This week saw another massive wave of media layoffs. Vice is cutting 10 percent. McClatchy offered buyouts to 450 employees. And Machinima is shutting down entirely. In all, it’s estimated that over 2,100 people lost their media jobs in the past two weeks.
There are many possible explanations for why digital media is experiencing its moment of reckoning. It’s now a business that is past its growth period and already in retrenchment. Some people blame the big tech companies, which have absorbed the overwhelmingly vast majority of growth in the ad business. Others think it’s the fact that a huge portion of digital media outfits today were launched using venture capital. Still others think it’s vulture capitalists. Most likely it’s some combination of these things. Add into the mix that supply of “things for our eyeballs to look at” has dramatically eclipsed demand and it’s clear that the forces conspiring against digital media are formidable.
Whatever got us here, in a column for The New York Times, Farhad Manjoo argues that the layoffs at Buzzfeed are “devastating for democracy,” writing:
Consider: We are in the midst of a persistent global information war. We live our lives on technologies that sow distrust and fakery, that admit little room for nuance and complication, that slice us up into ignorant and bleating tribes. It is an era that should be ripe for journalists and for the business of journalism — a profession that, though it errs often, is the best way we know of inoculating ourselves against the suffocating deluge of rumor and mendacity. […]
The need for journalism has never been greater, but the economics surrounding it have never been more brutal. For awhile it seemed like folks like Buzzfeed could lead the way, but now that it’s clear that they’re just trying to figure it out too. Manjoo continues:
So where does that leave media? Bereft. It is the rare publication that can survive on subscriptions, and the rarer one that will be saved by billionaires. Digital media needs a way to profitably serve the masses. If even BuzzFeed couldn’t hack that, we are well and truly hosed.
I once dreamed of a career in digital media. The idea of being able to write about what you love and make money doing it is an intoxicating one. But at this moment, it’s looking like the only people who are able to successfully make a living at it will be, more or less, the people who are currently making a living at it. The barriers to entry are growing ever greater and the entry points are shrinking. Margaret Sullivan wrote about this phenomenon awhile back, when another digital media company was announcing layoffs:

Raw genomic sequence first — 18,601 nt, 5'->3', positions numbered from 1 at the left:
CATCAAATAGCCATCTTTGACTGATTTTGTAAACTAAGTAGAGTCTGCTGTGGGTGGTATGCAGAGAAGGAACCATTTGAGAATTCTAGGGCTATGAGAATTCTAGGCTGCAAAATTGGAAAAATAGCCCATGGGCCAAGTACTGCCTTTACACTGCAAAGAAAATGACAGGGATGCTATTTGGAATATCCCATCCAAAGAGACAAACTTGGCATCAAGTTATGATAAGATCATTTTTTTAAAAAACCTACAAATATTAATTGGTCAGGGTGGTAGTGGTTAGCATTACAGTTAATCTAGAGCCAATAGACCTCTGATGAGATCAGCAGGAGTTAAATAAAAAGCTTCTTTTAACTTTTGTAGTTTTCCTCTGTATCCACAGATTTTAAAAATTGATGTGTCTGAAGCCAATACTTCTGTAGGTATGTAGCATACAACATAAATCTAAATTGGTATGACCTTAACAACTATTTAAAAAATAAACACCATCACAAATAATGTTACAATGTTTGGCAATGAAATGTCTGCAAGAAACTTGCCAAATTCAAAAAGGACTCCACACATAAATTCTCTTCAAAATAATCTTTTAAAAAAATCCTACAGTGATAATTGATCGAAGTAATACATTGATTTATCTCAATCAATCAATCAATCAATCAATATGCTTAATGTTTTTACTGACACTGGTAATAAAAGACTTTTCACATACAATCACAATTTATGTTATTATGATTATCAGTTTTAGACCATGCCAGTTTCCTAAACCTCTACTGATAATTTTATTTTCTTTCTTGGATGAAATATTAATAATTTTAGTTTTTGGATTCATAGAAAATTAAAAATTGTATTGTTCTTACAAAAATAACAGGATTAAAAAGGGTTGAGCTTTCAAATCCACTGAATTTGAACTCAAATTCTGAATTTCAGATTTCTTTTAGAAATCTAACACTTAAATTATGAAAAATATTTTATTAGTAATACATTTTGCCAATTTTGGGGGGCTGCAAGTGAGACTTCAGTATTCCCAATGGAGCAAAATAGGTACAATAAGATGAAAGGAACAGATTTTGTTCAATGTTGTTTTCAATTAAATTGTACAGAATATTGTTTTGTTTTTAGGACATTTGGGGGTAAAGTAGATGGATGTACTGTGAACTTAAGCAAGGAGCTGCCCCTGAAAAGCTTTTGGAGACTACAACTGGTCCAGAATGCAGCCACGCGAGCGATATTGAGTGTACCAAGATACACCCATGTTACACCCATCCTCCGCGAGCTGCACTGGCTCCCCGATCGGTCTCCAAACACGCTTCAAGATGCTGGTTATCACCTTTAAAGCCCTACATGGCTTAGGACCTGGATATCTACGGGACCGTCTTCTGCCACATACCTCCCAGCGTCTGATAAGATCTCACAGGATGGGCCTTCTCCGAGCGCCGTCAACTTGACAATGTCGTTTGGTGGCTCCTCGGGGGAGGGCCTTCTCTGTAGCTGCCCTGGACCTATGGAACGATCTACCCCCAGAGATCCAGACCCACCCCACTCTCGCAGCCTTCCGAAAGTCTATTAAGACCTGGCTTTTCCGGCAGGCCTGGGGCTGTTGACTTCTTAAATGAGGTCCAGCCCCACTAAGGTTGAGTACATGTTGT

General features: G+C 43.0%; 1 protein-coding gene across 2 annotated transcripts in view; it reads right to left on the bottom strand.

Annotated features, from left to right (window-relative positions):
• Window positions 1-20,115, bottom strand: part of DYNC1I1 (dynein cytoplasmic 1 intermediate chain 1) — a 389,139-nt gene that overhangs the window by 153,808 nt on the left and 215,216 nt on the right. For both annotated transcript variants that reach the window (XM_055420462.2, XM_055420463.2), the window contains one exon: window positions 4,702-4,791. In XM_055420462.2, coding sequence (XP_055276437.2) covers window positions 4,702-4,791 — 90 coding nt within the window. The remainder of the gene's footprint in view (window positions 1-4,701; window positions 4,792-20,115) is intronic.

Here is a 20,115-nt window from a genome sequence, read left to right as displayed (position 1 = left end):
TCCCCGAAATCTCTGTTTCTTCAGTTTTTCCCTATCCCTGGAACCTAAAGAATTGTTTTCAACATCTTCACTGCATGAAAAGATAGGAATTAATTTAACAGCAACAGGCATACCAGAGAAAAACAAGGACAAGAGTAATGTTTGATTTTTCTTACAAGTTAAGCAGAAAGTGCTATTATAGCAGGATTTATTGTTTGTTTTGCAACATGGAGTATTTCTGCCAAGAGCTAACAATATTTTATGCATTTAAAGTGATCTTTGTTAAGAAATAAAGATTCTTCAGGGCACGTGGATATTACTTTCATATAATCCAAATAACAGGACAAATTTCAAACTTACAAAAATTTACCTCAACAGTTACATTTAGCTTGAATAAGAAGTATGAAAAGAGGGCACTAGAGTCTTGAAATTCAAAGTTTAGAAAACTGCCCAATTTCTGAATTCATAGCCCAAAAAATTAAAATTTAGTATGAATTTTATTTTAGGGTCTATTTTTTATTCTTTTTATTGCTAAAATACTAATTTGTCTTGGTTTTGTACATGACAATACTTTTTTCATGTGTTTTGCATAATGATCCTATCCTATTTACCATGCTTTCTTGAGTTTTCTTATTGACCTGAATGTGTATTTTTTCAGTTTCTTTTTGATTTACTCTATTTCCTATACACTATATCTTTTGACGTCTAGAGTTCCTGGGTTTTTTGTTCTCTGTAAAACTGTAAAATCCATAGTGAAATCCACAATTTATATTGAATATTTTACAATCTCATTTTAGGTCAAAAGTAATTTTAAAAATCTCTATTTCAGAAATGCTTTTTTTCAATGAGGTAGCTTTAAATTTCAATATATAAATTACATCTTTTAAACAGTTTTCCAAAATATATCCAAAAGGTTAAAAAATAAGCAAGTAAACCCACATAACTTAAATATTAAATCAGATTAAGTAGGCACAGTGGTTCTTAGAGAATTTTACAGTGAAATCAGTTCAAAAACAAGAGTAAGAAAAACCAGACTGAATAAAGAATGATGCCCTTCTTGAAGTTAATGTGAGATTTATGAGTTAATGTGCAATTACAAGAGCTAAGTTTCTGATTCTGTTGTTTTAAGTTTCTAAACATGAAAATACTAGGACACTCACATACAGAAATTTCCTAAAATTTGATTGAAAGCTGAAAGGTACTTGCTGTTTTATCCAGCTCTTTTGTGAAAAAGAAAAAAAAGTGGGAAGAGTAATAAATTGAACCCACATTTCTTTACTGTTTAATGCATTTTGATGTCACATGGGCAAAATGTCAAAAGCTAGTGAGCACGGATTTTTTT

With the tragic demise of local newspapers, places like Mic have become the entry point into the craft for a lot of young journalists. What’s more, their newsrooms have been admirably diverse, a diversity that their journalism has admirably reflected. As they go under, such entry points disappear. And the journalists who have been through this ugly process — sometimes more than once — burn out.
As a society, I hope we’re able to figure out how to make this work. We need the accountability.
- For more reading on this topic, I’d recommend Edmund Lee’s short-form piece on what went wrong at Buzzfeed, and Jill Lepore’s long-form piece on whether journalism has a future.
- After losing their jobs, many journalists were told to “Le*rn to code.” Talia Lavin explains how this trolling meme began and how it received attention from mainstream media.
- On YouTube this week, I explained why the Fast and Furious movies are really prequels for the Cars films. I also described why Serenity is one of the most…unconventional movies I’ve seen in recent memory.
- If you haven’t seen it yet, be sure to check out Nightline’s post-mortem of Theranos.
- Indy Mogul explained how to make a documentary in one day.
- Facebook did a bad thing. Facebook Research used their enterprise certificate to entice teens to install an app that would monitor all their activities. When this was discovered, Apple revoked the certificate, creating chaos inside the company. Yes, Facebook grossly stepped out of bounds and Apple is well within their rights to punish them. But I’ve also found a lot of the coverage around this to be pretty patronizing, as though young people were incapable of making these kinds of decisions for themselves. Regulation of our digital rights may be necessary, but as this Slate investigation shows, a lot of the people in the program understood exactly what they were getting into.